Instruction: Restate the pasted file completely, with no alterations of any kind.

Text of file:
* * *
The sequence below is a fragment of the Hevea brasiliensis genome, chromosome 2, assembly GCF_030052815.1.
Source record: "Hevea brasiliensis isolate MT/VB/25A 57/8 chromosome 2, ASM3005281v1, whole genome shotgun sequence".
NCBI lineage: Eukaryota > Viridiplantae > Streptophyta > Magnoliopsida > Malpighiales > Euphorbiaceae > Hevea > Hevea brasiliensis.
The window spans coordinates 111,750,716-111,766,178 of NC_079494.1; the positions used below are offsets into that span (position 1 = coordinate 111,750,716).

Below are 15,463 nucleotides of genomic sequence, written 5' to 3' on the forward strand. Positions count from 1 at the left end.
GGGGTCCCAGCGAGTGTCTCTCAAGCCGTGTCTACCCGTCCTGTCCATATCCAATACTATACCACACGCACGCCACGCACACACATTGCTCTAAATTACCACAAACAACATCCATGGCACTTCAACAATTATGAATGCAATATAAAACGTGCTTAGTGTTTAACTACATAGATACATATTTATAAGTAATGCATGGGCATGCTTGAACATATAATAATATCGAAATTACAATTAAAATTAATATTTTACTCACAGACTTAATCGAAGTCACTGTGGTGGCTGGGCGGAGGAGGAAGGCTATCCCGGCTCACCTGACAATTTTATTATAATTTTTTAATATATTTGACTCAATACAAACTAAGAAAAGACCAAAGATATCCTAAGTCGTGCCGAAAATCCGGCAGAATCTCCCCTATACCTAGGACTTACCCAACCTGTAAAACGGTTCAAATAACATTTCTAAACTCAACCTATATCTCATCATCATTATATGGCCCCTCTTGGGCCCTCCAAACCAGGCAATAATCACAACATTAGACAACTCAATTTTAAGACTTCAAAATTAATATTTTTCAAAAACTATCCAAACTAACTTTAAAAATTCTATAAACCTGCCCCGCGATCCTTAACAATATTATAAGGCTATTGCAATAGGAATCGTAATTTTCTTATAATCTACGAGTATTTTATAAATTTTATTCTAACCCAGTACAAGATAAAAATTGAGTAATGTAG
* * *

The sequence below is a fragment of the Hevea brasiliensis genome, chromosome 2, assembly GCF_030052815.1.
Source record: "Hevea brasiliensis isolate MT/VB/25A 57/8 chromosome 2, ASM3005281v1, whole genome shotgun sequence".
NCBI lineage: Eukaryota > Viridiplantae > Streptophyta > Magnoliopsida > Malpighiales > Euphorbiaceae > Hevea > Hevea brasiliensis.
The window spans coordinates 111,750,716-111,766,178 of NC_079494.1; the positions used below are offsets into that span (position 1 = coordinate 111,750,716).

Below are 15,463 nucleotides of genomic sequence, written 5' to 3' on the forward strand. Positions count from 1 at the left end.
GGGGTCCCAGCGAGTGTCTCTCAAGCCGTGTCTACCCGTCCTGTCCATATCCAATACTATACCACACGCACGCCACGCACACACATTGCTCTAAATTACCACAAACAACATCCATGGCACTTCAACAATTATGAATGCAATATAAAACGTGCTTAGTGTTTAACTACATAGATACATATTTATAAGTAATGCATGGGCATGCTTGAACATATAATAATATCGAAATTACAATTAAAATTAATATTTTACTCACAGACTTAATCGAAGTCACTGTGGTGGCTGGGCGGAGGAGGAAGGCTATCCCGGCTCACCTGACAATTTTATTATAATTTTTTAATATATTTGACTCAATACAAACTAAGAAAAGACCAAAGATATCCTAAGTCGTGCCGAAAATCCGGCAGAATCTCCCCTATACCTAGGACTTACCCAACCTGTAAAACGGTTCAAATAACATTTCTAAACTCAACCTATATCTCATCATCATTATATGGCCCCTCTTGGGCCCTCCAAACCAGGCAATAATCACAACATTAGACAACTCAATTTTAAGACTTCAAAATTAATATTTTTCAAAAACTATCCAAACTAACTTTAAAAATTCTATAAACCTGCCCCGCGATCCTTAACAATATTATAAGGCTATTGCAATAGGAATCGTAATTTTCTTATAATCTACGAGTATTTTATAAATTTTATTCTAACCCAGTACAAGATAAAAATTGAGTAATGTAG